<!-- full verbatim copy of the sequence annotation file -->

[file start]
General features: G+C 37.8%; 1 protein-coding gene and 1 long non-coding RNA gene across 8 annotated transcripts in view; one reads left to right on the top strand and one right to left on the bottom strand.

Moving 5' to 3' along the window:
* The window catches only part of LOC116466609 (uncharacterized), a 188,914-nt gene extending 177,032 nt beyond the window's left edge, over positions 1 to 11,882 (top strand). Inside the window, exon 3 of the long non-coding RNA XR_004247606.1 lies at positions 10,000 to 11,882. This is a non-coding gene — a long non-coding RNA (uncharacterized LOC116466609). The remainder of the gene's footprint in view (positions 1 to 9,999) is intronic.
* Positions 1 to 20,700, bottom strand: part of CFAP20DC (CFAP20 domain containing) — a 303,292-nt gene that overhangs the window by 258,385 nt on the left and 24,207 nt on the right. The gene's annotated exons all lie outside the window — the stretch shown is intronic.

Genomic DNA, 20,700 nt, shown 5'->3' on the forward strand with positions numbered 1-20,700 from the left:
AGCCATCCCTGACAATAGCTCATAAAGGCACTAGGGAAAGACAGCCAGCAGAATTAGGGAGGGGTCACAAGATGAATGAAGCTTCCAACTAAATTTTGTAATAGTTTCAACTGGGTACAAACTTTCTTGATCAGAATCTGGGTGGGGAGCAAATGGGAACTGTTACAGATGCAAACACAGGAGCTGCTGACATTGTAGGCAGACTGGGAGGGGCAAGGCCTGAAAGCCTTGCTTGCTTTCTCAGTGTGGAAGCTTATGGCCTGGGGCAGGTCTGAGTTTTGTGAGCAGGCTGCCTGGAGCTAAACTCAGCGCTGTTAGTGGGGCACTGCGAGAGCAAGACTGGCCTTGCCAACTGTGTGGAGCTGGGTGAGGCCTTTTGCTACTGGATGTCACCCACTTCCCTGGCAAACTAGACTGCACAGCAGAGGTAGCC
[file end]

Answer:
General features: G+C 37.8%; 1 protein-coding gene and 1 long non-coding RNA gene across 8 annotated transcripts in view; one reads left to right on the top strand and one right to left on the bottom strand.

Moving 5' to 3' along the window:
* The window catches only part of LOC116466609 (uncharacterized), a 188,914-nt gene extending 177,032 nt beyond the window's left edge, over positions 1 to 11,882 (top strand). Inside the window, exon 3 of the long non-coding RNA XR_004247606.1 lies at positions 10,000 to 11,882. This is a non-coding gene — a long non-coding RNA (uncharacterized LOC116466609). The remainder of the gene's footprint in view (positions 1 to 9,999) is intronic.
* Positions 1 to 20,700, bottom strand: part of CFAP20DC (CFAP20 domain containing) — a 303,292-nt gene that overhangs the window by 258,385 nt on the left and 24,207 nt on the right. The gene's annotated exons all lie outside the window — the stretch shown is intronic.

Genomic DNA, 20,700 nt, shown 5'->3' on the forward strand with positions numbered 1-20,700 from the left:
AGCCATCCCTGACAATAGCTCATAAAGGCACTAGGGAAAGACAGCCAGCAGAATTAGGGAGGGGTCACAAGATGAATGAAGCTTCCAACTAAATTTTGTAATAGTTTCAACTGGGTACAAACTTTCTTGATCAGAATCTGGGTGGGGAGCAAATGGGAACTGTTACAGATGCAAACACAGGAGCTGCTGACATTGTAGGCAGACTGGGAGGGGCAAGGCCTGAAAGCCTTGCTTGCTTTCTCAGTGTGGAAGCTTATGGCCTGGGGCAGGTCTGAGTTTTGTGAGCAGGCTGCCTGGAGCTAAACTCAGCGCTGTTAGTGGGGCACTGCGAGAGCAAGACTGGCCTTGCCAACTGTGTGGAGCTGGGTGAGGCCTTTTGCTACTGGATGTCACCCACTTCCCTGGCAAACTAGACTGCACAGCAGAGGTAGCC